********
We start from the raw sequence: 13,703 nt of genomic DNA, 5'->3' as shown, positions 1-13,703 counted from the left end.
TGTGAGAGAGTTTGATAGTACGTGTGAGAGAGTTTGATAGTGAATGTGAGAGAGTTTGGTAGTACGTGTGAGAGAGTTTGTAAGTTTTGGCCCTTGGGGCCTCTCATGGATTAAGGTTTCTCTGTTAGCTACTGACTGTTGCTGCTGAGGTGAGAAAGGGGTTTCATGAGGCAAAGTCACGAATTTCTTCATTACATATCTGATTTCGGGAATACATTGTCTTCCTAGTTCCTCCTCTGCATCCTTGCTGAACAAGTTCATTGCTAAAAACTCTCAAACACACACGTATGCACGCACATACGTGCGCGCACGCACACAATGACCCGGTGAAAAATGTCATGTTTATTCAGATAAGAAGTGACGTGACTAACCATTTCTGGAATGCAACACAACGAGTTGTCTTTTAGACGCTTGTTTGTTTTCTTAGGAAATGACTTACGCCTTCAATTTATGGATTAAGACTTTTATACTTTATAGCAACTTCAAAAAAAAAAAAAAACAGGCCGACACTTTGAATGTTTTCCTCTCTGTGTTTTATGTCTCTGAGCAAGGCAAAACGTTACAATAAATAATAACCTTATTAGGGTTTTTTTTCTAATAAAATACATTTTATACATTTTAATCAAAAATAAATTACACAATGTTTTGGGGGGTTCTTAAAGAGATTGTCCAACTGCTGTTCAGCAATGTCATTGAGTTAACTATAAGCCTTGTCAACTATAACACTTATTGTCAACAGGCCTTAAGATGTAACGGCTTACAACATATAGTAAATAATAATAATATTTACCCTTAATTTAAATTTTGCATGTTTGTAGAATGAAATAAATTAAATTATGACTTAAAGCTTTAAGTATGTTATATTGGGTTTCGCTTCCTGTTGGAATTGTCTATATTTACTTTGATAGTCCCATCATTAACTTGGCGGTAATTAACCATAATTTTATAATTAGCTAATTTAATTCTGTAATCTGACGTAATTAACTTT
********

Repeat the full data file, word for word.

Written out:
We start from the raw sequence: 13,703 nt of genomic DNA, 5'->3' as shown, positions 1-13,703 counted from the left end.
TGTGAGAGAGTTTGATAGTACGTGTGAGAGAGTTTGATAGTGAATGTGAGAGAGTTTGGTAGTACGTGTGAGAGAGTTTGTAAGTTTTGGCCCTTGGGGCCTCTCATGGATTAAGGTTTCTCTGTTAGCTACTGACTGTTGCTGCTGAGGTGAGAAAGGGGTTTCATGAGGCAAAGTCACGAATTTCTTCATTACATATCTGATTTCGGGAATACATTGTCTTCCTAGTTCCTCCTCTGCATCCTTGCTGAACAAGTTCATTGCTAAAAACTCTCAAACACACACGTATGCACGCACATACGTGCGCGCACGCACACAATGACCCGGTGAAAAATGTCATGTTTATTCAGATAAGAAGTGACGTGACTAACCATTTCTGGAATGCAACACAACGAGTTGTCTTTTAGACGCTTGTTTGTTTTCTTAGGAAATGACTTACGCCTTCAATTTATGGATTAAGACTTTTATACTTTATAGCAACTTCAAAAAAAAAAAAAAACAGGCCGACACTTTGAATGTTTTCCTCTCTGTGTTTTATGTCTCTGAGCAAGGCAAAACGTTACAATAAATAATAACCTTATTAGGGTTTTTTTTCTAATAAAATACATTTTATACATTTTAATCAAAAATAAATTACACAATGTTTTGGGGGGTTCTTAAAGAGATTGTCCAACTGCTGTTCAGCAATGTCATTGAGTTAACTATAAGCCTTGTCAACTATAACACTTATTGTCAACAGGCCTTAAGATGTAACGGCTTACAACATATAGTAAATAATAATAATATTTACCCTTAATTTAAATTTTGCATGTTTGTAGAATGAAATAAATTAAATTATGACTTAAAGCTTTAAGTATGTTATATTGGGTTTCGCTTCCTGTTGGAATTGTCTATATTTACTTTGATAGTCCCATCATTAACTTGGCGGTAATTAACCATAATTTTATAATTAGCTAATTTAATTCTGTAATCTGACGTAATTAACTTT